Men cannot force God’s choice.
    What matters most, is that there is no scriptural basis for this doctrine.
    The results of this presumptuous error, speak for themselves.


  • Wow, what a great article! I am so happy to see this. I hope you will also consider my shorter article on the same subject. Wonderful job! Thank you for all your work.

    • Peter K. (admin)

      Pearl – We are glad you enjoyed the article. You are welcome to copy and paste your own article here in the comments section. Many of us would love to hear what you have to say.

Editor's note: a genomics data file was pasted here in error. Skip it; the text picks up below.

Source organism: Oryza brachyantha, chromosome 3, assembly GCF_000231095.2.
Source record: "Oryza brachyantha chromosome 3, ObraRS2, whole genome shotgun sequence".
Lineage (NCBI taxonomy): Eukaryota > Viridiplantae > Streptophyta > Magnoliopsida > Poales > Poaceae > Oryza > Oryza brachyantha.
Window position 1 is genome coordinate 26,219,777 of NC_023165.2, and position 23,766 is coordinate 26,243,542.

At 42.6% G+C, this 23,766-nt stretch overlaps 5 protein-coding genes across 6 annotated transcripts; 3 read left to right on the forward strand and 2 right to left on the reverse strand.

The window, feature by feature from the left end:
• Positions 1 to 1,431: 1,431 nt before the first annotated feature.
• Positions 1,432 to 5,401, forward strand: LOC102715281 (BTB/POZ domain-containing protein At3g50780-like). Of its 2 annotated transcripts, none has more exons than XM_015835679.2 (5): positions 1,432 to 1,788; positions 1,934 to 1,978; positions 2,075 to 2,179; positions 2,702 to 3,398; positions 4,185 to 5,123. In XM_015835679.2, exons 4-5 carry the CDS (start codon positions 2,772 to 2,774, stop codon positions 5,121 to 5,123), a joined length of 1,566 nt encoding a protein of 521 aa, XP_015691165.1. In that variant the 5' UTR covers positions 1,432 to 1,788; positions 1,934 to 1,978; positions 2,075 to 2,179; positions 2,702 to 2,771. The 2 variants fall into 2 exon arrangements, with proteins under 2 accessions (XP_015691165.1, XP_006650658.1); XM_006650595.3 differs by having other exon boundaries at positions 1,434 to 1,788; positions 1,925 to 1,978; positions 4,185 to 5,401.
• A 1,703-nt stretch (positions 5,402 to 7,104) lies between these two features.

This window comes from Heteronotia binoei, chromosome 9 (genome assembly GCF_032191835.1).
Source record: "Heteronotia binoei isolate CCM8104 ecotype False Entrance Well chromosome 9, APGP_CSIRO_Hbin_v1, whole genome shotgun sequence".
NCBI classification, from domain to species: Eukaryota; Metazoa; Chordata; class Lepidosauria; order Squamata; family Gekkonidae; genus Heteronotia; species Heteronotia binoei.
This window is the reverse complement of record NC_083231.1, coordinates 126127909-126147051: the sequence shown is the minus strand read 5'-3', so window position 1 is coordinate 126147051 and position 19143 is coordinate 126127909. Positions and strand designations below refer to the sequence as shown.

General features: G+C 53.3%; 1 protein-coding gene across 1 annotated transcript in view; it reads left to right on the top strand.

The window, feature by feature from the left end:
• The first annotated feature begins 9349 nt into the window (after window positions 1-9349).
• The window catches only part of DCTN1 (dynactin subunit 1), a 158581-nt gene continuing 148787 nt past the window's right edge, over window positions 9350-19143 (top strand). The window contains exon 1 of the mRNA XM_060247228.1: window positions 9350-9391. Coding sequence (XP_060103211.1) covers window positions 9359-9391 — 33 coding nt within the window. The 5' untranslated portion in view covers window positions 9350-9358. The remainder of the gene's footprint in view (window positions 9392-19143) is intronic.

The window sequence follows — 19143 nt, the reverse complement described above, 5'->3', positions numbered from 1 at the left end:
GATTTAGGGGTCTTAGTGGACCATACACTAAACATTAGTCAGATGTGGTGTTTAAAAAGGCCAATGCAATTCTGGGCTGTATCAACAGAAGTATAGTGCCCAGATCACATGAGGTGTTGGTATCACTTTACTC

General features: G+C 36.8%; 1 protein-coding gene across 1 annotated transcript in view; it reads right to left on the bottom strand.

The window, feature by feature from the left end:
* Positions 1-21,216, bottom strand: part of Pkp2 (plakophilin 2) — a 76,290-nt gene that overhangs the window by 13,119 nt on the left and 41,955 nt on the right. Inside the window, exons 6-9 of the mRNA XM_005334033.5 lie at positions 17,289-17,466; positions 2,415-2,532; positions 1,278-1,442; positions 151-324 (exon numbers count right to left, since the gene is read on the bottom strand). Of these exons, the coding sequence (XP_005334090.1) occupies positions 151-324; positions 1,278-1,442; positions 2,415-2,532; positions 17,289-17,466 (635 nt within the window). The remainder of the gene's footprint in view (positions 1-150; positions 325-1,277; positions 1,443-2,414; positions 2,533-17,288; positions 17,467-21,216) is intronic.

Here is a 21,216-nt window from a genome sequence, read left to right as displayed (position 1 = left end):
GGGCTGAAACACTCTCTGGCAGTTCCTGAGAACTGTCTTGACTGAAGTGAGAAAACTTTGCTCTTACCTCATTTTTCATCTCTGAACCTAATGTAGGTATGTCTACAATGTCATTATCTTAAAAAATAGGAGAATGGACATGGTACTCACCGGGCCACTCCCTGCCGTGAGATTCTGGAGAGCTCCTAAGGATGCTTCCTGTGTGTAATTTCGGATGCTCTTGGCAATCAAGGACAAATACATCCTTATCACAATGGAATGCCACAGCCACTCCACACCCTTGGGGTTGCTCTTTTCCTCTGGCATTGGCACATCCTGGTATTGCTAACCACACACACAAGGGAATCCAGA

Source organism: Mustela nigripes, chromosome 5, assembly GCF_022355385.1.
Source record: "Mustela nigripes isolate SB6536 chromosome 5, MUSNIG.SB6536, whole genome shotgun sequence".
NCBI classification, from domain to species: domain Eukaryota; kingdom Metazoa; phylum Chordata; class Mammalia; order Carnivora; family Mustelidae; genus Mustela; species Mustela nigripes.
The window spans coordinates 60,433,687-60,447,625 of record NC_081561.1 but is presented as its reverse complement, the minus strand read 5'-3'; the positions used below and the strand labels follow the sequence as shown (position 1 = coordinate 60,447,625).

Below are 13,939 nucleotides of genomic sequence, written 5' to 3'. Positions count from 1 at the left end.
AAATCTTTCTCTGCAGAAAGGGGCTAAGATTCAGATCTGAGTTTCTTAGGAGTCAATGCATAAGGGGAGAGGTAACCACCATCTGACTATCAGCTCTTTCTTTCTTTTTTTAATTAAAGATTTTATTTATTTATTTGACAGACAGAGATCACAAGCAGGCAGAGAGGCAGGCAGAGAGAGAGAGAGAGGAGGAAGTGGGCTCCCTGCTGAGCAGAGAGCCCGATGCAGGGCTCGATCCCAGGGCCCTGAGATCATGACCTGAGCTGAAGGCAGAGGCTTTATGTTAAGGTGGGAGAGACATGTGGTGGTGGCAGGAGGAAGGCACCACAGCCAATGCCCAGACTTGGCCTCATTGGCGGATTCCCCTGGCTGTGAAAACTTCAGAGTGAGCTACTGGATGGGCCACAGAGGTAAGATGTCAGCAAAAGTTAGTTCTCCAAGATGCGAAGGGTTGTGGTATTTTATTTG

• Anonymous

    I’ve always felt it depends on who has legitimacy to judge. Paul claims a different type of apostleship from Matthias. Personally, Paul doth protest too much which reveals many Christians felt he was not an apostle.

    Paul defined Christianity. Perhaps more than Jesus himself, Paul promoted a version of Christianity that could stand the test of time. Further, the gospels were written after paul’s letters. Paul’s letters contain the earliest creeds of the church that we have available. Perhaps a new site will yield scriptures that are closer in time to the events in the gospel.